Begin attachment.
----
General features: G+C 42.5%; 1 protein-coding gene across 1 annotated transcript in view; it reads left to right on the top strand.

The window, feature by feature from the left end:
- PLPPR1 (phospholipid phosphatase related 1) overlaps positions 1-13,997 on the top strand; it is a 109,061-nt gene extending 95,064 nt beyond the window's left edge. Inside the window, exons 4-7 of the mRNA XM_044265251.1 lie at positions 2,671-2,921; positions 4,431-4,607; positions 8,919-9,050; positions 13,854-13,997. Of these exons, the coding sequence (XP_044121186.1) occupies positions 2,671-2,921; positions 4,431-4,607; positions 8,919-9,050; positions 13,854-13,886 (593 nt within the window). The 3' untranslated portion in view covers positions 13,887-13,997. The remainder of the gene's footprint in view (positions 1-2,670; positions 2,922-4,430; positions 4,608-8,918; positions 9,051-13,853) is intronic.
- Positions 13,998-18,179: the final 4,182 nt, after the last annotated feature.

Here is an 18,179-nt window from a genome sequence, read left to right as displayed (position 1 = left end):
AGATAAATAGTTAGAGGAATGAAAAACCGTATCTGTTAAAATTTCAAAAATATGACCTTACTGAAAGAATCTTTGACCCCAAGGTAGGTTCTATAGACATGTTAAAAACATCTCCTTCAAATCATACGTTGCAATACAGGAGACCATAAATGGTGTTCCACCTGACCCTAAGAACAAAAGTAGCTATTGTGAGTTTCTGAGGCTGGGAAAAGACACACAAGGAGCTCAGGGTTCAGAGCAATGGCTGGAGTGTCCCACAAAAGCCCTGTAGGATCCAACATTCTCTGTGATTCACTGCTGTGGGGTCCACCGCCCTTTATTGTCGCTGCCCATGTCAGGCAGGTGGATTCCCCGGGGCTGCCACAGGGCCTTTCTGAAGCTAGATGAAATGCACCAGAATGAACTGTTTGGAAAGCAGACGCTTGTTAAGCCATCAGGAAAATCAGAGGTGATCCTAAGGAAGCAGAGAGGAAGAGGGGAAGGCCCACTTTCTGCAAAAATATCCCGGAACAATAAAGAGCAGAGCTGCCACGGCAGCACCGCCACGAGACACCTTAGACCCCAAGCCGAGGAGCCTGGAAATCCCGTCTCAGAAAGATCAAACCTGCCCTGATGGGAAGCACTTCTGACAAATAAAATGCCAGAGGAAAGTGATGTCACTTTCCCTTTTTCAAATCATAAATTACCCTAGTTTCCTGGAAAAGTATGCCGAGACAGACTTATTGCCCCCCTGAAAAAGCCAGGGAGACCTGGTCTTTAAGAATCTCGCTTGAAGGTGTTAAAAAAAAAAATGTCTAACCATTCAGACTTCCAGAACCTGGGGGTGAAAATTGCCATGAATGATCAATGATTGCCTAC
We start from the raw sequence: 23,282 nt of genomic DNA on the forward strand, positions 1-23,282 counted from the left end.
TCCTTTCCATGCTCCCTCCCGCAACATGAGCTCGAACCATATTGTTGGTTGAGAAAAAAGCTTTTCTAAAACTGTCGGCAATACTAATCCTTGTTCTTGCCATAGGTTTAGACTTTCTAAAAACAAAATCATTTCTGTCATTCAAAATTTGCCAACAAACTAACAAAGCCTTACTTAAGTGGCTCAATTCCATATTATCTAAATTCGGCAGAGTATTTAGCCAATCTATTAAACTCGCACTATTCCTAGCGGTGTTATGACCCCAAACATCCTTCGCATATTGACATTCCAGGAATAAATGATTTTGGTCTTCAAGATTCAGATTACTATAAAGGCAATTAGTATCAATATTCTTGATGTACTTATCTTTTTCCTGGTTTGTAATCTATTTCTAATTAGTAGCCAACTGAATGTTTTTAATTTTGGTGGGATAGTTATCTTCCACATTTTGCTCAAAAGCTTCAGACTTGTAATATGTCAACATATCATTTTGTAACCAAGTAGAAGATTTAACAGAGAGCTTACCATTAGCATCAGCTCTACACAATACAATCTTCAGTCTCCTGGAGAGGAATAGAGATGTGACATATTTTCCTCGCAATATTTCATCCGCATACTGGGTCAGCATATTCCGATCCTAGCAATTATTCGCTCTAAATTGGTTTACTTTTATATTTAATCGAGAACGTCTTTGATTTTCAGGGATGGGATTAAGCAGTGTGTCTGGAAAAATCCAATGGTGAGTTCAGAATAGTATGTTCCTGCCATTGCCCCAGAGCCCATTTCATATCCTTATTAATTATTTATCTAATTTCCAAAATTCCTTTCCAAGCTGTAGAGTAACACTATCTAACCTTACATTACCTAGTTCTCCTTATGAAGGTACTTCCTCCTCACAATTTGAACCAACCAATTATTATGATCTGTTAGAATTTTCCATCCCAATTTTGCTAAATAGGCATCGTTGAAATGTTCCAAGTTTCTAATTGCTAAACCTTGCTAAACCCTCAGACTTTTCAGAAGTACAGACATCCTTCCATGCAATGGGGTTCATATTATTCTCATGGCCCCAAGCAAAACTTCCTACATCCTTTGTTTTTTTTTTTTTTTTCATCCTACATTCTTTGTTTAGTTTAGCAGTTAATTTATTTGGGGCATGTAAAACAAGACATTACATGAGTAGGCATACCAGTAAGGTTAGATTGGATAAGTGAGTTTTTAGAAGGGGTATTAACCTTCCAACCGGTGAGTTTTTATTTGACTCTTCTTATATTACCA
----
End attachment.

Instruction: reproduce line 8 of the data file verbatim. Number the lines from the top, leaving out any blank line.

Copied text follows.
TCCTTTCCATGCTCCCTCCCGCAACATGAGCTCGAACCATATTGTTGGTTGAGAAAAAAGCTTTTCTAAAACTGTCGGCAATACTAATCCTTGTTCTTGCCATAGGTTTAGACTTTCTAAAAACAAAATCATTTCTGTCATTCAAAATTTGCCAACAAACTAACAAAGCCTTACTTAAGTGGCTCAATTCCATATTATCTAAATTCGGCAGAGTATTTAGCCAATCTATTAAACTCGCACTATTCCTAGCGGTGTTATGACCCCAAACATCCTTCGCATATTGACATTCCAGGAATAAATGATTTTGGTCTTCAAGATTCAGATTACTATAAAGGCAATTAGTATCAATATTCTTGATGTACTTATCTTTTTCCTGGTTTGTAATCTATTTCTAATTAGTAGCCAACTGAATGTTTTTAATTTTGGTGGGATAGTTATCTTCCACATTTTGCTCAAAAGCTTCAGACTTGTAATATGTCAACATATCATTTTGTAACCAAGTAGAAGATTTAACAGAGAGCTTACCATTAGCATCAGCTCTACACAATACAATCTTCAGTCTCCTGGAGAGGAATAGAGATGTGACATATTTTCCTCGCAATATTTCATCCGCATACTGGGTCAGCATATTCCGATCCTAGCAATTATTCGCTCTAAATTGGTTTACTTTTATATTTAATCGAGAACGTCTTTGATTTTCAGGGATGGGATTAAGCAGTGTGTCTGGAAAAATCCAATGGTGAGTTCAGAATAGTATGTTCCTGCCATTGCCCCAGAGCCCATTTCATATCCTTATTAATTATTTATCTAATTTCCAAAATTCCTTTCCAAGCTGTAGAGTAACACTATCTAACCTTACATTACCTAGTTCTCCTTATGAAGGTACTTCCTCCTCACAATTTGAACCAACCAATTATTATGATCTGTTAGAATTTTCCATCCCAATTTTGCTAAATAGGCATCGTTGAAATGTTCCAAGTTTCTAATTGCTAAACCTTGCTAAACCCTCAGACTTTTCAGAAGTACAGACATCCTTCCATGCAATGGGGTTCATATTATTCTCATGGCCCCAAGCAAAACTTCCTACATCCTTTGTTTTTTTTTTTTTTTTCATCCTACATTCTTTGTTTAGTTTAGCAGTTAATTTATTTGGGGCATGTAAAACAAGACATTACATGAGTAGGCATACCAGTAAGGTTAGATTGGATAAGTGAGTTTTTAGAAGGGGTATTAACCTTCCAACCGGTGAGTTTTTATTTGACTCTTCTTATATTACCA